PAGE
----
So many tears.
Did my daughter’s pet goldfish just die?
Nope, it’s just homework time.
Every night it’s a battle to get through the homework. My mother used to call this experience as fun as pulling teeth.
With a child who has ADHD, homework time isn’t just hard, it’s torture. If a child with ADHD doesn’t want to do something, they REALLY don’t want to do it.
But all is not lost.
I have ADHD, and so does my daughter. I come from a family with at least 7 people who have ADHD. The struggle is not only recognized, it’s the only thing I know.
Over the years of working with my daughter, I’ve found that there is a good way to try and motivate a child with ADHD, and there are a bunch of really bad ways to motivate that same child. Today, I’m sharing the ADHD motivation tips that work best in our famiyl with you.
If you have a child with ADHD, use these ADHD motivation tips to keep them on track and avoid power struggles.
For the child with ADHD, anything they don’t currently want to do is The Worst Thing Ever. It doesn’t matter if you are trying to teach them a new math problem or telling them to tie their shoe. There will be equal hatred for any unwanted activity.
Most children with ADHD that I know don’t respond well to negative consequences. Many children will consider the consequences worth it to get out of doing what they didn’t want to do.
This list takes a different approach to ADHD motivation and teaching ADHD and offers practical, positive encouragement and motivation tips so you can help your ADHD child learn without power struggles.
ADHD Motivation Tips that Work Without the Battle
Use these ADHD motivation tips to relieve power struggles and facilitate learning throughout the year. These tips work just as well at home as in the classroom!
This post contains affiliate links for your convenience.
Let the Child Be in Control
Sometimes I think to have ADHD is to be a control freak. Have you ever tried to get a child with ADHD to do something they don’t want to do? You might as well try to pull a donkey through a doorway.
Pull them aside when they are not emotionally charged (you would do this on a weekend, perhaps, or before the school day starts). Talk about the goals of the week/month/year/whatever and discuss how the child wants to arrange their schedule to fit everything in.
I find that when I discuss the plan with Monkey and she comes to the realization that she will have to devote a certain amount of time to each daily task, she is much less likely to fight me when assignment time comes.
Kids who need control will LOVE the new Superkids Activity Guide book written by my friend Dayna. What’s amazing about this book is that it’s written FOR the child, not for the parent. This book gives children with ADHD and other special needs control of their own life and emotions, giving them the tools THEY can use to succeed without micromanagement from the parent or teacher. It’s an amazing new approach to helping children with special needs thrive on their own.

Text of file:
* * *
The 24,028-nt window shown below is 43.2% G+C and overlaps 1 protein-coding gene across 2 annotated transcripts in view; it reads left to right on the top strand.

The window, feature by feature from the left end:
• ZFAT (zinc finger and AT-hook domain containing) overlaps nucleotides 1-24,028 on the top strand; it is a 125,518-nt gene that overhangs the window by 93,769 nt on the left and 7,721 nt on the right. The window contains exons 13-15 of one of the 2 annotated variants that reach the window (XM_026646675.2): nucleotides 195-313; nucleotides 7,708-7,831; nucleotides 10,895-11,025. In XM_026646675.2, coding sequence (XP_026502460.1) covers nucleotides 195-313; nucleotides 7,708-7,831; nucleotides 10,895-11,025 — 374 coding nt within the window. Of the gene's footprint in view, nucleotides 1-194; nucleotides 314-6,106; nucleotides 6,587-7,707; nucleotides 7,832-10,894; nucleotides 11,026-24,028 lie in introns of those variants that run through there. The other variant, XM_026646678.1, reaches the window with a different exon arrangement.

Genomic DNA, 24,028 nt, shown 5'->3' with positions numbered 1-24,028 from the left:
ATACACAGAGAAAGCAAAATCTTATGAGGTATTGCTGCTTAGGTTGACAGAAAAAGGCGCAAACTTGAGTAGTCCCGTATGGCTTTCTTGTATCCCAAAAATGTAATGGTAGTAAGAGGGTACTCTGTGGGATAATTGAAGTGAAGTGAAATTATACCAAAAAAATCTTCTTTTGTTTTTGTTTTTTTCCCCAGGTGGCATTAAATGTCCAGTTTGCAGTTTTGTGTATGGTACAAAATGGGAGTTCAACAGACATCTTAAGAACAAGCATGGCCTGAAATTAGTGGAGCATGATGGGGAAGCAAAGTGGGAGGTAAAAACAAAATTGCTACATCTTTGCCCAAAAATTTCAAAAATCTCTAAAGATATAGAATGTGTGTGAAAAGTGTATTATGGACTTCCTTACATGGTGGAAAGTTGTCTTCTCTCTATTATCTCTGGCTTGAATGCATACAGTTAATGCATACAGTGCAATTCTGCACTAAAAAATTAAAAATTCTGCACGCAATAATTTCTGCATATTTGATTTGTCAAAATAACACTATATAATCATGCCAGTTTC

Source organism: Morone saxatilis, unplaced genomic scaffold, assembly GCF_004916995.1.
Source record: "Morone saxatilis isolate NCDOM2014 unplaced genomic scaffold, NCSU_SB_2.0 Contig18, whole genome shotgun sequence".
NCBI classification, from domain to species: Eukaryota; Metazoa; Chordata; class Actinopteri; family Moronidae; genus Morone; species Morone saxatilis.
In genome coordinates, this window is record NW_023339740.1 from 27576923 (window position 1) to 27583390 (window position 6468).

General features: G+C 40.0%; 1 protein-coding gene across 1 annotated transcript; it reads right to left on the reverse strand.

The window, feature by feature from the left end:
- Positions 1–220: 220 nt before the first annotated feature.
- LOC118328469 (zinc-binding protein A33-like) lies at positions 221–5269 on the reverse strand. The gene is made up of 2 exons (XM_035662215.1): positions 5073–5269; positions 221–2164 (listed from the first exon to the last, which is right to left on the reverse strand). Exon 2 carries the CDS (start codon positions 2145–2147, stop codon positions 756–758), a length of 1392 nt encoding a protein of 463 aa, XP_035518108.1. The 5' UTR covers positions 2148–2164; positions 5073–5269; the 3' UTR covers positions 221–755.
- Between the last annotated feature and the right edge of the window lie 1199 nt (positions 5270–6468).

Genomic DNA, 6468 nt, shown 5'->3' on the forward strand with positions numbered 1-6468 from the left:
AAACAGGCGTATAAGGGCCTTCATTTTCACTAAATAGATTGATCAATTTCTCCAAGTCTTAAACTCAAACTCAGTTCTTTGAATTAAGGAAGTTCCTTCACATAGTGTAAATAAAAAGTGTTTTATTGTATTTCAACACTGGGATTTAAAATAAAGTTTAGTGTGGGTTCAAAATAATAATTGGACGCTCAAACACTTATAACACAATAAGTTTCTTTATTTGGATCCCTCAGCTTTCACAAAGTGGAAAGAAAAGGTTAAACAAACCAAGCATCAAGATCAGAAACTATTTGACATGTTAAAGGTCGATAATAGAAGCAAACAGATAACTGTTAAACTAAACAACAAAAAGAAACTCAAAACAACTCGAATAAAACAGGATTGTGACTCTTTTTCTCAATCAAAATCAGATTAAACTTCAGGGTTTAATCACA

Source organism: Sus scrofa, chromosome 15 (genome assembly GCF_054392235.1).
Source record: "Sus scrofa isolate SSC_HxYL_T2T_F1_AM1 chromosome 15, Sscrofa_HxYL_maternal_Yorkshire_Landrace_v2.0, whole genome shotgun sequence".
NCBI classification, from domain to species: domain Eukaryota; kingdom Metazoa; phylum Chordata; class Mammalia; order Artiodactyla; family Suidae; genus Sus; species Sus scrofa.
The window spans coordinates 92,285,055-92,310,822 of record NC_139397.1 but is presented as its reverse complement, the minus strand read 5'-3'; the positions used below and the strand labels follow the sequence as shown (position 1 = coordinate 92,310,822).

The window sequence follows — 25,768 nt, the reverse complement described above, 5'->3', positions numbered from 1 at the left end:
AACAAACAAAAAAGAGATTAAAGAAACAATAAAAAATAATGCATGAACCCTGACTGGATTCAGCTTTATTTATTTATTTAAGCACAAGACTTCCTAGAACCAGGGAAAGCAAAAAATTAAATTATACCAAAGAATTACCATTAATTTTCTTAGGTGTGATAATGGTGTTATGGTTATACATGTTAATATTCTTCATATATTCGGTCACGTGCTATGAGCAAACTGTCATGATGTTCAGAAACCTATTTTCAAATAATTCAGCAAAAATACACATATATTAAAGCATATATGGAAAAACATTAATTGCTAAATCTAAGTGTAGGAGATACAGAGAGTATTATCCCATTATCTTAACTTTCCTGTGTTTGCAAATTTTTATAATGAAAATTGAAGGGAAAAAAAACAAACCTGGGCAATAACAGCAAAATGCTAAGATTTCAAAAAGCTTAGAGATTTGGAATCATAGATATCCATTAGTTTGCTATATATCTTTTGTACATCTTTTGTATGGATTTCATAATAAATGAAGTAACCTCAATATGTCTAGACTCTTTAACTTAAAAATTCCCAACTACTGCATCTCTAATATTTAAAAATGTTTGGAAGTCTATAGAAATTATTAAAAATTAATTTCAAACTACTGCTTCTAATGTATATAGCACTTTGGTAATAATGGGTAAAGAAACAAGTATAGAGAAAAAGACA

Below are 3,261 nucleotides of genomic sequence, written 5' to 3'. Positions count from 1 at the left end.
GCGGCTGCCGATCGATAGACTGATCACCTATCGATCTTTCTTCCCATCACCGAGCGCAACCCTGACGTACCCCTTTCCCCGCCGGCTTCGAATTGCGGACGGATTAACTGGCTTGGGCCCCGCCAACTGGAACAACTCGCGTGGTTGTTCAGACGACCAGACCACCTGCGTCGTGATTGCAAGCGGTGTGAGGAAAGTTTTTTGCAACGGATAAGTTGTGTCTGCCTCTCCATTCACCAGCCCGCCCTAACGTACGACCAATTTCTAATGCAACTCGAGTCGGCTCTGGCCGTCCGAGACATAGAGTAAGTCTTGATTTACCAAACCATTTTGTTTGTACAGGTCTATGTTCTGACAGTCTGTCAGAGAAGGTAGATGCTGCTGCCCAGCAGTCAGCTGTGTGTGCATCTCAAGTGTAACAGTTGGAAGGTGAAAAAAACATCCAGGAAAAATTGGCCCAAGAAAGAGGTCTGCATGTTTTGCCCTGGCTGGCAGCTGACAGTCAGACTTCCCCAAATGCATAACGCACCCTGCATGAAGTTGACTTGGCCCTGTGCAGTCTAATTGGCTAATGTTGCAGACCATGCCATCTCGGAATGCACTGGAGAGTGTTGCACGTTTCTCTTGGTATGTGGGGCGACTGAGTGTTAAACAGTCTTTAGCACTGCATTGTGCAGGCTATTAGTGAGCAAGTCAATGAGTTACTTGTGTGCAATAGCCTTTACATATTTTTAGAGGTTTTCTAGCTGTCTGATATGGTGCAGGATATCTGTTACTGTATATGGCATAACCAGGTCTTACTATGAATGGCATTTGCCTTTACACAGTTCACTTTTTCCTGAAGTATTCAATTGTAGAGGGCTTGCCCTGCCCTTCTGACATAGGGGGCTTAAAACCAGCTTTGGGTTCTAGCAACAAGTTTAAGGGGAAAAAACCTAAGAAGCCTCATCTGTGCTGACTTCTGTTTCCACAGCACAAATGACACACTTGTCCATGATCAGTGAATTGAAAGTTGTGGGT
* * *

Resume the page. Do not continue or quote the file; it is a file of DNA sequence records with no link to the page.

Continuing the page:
Right now, if you pre-order the book you’ll receive a TON of bonuses!
Create a Reward Tracking System
Monkey, my daughter, and most ADHD kids I’ve met, love working toward a goal.
However, if the goal is too far off, or you can’t see the goal or progress, the child will get sidetracked and probably forget what she is working toward.
This is where I like to use visual progress trackers.
When I was a child, I LOVED these sorts of trackers and I would work extra hard to reach the goal sooner. This is probably why Sing Spell Read and Write worked so well as a reading program for my siblings, because they not only could see their progress on the race track, but they also got a small prize at the end of each milestone.
Any sort of daily checklist to reach a reward at the end of the school day, or a slightly longer-term progress tracker to earn a big reward (Monkey likes trips to the frozen yogurt shop) will make a huge difference to the ADHD child.
The ADHD child wants to know WHY she/he is doing something they don’t want to do, and if there is a constant reminder of the goal they are working toward, it will eliminate much of the teacher/student struggle.
Here are some of my favorite reward trackers for kids with ADHD:
- This hands-on to-do list tracker
- This paint-themed reward chart
- This customizable reward chart
- This super-simple reward chart
Engage in One-on-One Time
I don’t know if all children with ADHD are like this, but Monkey prefers me to sit with her when she is doing her homework. Usually, we go over the lesson and then when she is completing her assignment, she sits next to me while I work.
When I’m not with her, she gets distracted, makes sloppy mistakes, and takes longer to do her lessons. The one-on-one time helps eliminate much of this problem.
Right now, my friend Dayna has a free Behaviors Workshop, all about getting to the bottom of difficult emotions in the classroom and what those kids need. If you teach any child with ADHD or special needs, you won’t want to miss this incredible workshopbased on over 12 years of classroom and personal experience working with kids struggling with emotion control.
Make a Checklist
Monkey and I thrive on checklists. We love seeing everything we have to do and getting it done in a methodical way. We like wipe-away daily to-do lists.
There are a lot of printable to-do lists that you can find, but this one is my favorite. Laminate it and you can re-use it over and over. Checklists are one of my favorite ADHD motivation tips.
A Word on Timers
Some parents love using timers to keep kids on track. This might work with some kids, but for Monkey, it creates high anxiety. If you find your kids reacting poorly to timers, I suggest using other motivational tools.